Sunday, December 11, 2011
Two days after splintering my radius, I was unexpectedly back on the Luther campus, warming up in the Union before walking over to the regular Shakespeare sonnet event and then to teach on Emily Dickinson’s poetry. Unexpectedly there because I anticipated having surgery that day, but my wrist-area was still too swollen.
With the pain-management medication taking the edge off, I walked into the Union gallery to check out the latest student exhibition: Entartete Kunst by Cassandra Bormann. Among the first of this intaglio collection was a piece called “Martin Bormann Diptych.” The right panel is a man in a fedora from the neck up; the left panel is a perplexing conglomeration of cogwheels inside a black haze of ink so clotted thick it seems I can smell its seductive, toxic perfume.
As the collection continues, there are other pieces featuring similar assemblages of cogwheels, without humans. All titled “Untitled.” As if the cogwheels exceed or perhaps elude the verbal.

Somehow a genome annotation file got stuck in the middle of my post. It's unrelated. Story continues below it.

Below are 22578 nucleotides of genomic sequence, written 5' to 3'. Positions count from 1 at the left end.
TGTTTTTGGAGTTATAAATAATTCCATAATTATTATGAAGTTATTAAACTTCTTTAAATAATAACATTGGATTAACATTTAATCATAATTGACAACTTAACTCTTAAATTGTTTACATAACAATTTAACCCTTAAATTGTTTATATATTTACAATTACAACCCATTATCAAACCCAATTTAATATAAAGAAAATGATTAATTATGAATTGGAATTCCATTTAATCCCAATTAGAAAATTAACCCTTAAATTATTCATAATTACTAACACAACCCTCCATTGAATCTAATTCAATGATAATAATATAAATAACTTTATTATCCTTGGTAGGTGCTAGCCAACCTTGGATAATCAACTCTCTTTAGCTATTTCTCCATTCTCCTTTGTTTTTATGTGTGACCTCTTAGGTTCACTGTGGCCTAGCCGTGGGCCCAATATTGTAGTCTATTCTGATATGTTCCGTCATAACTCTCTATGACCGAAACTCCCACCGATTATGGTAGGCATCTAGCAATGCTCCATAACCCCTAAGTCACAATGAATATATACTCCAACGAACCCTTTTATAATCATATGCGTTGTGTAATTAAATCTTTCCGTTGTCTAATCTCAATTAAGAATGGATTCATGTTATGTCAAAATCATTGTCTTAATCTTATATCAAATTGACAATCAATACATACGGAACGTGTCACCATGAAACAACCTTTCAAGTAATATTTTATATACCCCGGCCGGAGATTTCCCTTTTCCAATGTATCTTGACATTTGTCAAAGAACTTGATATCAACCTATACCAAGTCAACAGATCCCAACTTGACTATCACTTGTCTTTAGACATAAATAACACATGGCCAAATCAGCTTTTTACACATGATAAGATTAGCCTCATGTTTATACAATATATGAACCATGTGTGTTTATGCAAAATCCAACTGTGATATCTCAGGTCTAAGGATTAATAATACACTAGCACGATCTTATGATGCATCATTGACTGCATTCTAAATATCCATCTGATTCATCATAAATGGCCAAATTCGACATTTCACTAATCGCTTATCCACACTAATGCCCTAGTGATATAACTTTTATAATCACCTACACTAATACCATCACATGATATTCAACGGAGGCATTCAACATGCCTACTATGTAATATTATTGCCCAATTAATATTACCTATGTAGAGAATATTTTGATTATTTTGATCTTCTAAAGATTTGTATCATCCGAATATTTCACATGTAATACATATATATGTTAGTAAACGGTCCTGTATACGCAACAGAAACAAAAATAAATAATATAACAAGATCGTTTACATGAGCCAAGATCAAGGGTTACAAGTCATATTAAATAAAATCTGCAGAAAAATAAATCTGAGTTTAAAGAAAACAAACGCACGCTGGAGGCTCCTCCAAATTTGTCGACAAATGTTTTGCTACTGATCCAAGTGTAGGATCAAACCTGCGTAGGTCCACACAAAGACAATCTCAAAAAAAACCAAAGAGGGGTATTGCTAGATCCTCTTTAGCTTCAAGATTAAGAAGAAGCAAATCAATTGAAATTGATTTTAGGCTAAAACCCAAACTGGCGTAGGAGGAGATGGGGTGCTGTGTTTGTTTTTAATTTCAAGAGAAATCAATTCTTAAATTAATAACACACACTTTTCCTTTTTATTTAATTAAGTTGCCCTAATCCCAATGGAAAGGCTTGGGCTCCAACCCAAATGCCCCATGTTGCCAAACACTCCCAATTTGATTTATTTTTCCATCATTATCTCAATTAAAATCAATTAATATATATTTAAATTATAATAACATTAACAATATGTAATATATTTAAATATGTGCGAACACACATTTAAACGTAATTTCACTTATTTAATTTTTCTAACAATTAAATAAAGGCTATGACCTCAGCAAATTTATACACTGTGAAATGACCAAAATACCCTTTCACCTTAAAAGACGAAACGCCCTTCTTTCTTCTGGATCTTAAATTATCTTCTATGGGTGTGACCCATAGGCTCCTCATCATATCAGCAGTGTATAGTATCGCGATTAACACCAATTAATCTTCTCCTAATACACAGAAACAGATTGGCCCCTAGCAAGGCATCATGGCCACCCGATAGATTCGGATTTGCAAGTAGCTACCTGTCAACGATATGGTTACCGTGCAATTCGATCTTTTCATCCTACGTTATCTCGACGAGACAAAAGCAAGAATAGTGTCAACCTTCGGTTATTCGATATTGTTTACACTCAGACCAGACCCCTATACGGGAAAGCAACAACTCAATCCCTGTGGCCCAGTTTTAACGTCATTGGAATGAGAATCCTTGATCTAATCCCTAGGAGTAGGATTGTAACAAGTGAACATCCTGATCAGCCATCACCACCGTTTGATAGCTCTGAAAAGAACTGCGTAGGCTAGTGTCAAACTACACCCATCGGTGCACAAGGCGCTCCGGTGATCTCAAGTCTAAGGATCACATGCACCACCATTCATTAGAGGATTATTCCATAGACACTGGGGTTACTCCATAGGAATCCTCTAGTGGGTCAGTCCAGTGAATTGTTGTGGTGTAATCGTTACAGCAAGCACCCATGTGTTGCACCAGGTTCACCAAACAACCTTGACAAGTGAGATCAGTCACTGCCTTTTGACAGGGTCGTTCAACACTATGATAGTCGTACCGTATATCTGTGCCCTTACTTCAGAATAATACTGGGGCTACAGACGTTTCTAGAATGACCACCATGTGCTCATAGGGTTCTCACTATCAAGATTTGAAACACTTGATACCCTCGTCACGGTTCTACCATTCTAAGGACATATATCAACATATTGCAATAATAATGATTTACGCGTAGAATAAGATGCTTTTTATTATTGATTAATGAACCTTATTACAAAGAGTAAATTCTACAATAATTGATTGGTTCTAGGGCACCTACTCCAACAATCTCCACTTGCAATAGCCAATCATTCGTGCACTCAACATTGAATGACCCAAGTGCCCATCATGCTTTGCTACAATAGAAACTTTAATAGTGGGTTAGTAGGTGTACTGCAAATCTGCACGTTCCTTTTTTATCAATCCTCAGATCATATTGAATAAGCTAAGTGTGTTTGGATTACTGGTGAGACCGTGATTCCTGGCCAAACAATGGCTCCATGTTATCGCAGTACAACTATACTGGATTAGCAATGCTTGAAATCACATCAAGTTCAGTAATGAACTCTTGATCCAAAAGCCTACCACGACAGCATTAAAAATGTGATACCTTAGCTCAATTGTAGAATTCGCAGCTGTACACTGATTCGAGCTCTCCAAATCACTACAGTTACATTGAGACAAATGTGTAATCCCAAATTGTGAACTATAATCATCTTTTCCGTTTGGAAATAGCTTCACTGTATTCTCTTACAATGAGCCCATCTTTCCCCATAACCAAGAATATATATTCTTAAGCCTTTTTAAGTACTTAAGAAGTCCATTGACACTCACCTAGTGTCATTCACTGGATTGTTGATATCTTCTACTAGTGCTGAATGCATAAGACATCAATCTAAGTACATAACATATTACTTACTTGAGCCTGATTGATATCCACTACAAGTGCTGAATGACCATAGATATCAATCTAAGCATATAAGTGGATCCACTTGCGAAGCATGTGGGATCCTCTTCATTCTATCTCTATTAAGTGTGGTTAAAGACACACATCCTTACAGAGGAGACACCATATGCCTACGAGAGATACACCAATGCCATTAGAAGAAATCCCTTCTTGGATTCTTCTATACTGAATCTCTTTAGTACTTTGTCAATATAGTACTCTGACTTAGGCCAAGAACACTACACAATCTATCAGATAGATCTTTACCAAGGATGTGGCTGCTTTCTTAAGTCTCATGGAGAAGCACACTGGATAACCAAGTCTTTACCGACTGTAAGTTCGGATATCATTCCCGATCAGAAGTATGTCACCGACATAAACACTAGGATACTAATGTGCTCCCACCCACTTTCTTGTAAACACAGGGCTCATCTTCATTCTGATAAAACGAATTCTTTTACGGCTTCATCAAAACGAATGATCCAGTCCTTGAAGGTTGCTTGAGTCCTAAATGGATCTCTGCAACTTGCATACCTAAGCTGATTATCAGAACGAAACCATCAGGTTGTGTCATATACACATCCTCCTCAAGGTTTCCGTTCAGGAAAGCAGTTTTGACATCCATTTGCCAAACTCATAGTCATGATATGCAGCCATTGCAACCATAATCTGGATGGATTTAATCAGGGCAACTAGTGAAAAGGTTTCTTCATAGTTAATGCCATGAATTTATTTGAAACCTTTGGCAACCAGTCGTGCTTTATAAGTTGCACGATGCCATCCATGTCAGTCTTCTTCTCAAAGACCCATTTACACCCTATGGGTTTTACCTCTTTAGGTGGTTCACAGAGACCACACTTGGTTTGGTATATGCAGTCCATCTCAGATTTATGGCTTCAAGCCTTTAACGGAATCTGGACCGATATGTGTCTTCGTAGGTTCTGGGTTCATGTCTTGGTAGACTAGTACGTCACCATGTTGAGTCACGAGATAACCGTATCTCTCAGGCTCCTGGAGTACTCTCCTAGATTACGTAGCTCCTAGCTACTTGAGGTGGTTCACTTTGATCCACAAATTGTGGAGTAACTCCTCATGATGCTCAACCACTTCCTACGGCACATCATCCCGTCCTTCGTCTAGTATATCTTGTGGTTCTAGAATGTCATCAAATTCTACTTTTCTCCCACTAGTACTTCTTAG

In addition to this repression of the verbal element, what fascinates me in these images is the dreamlike disorganization of the cogwheel machines. Does disgust at the Nazis manifest in a desire to represent them as mechanical (constructivist) rational state apparatus, but as an imperfect, flawed machine? If so, does this critical representation hold onto a desire for, perhaps fetishization of, efficient, good machines? Similar to the way our laughter at a Rube Goldberg cartoon actually reinforces an appreciation of efficient machines—we don’t laugh at the embranglement of machines and human beings so much as at any human beings who sufficiently miss the point of the machine to invent the wonky contraptions illustrated by Goldberg.
Bormann’s intaglio collection is quite an outstanding work.
Posted by Andy Hageman at 11:34 AM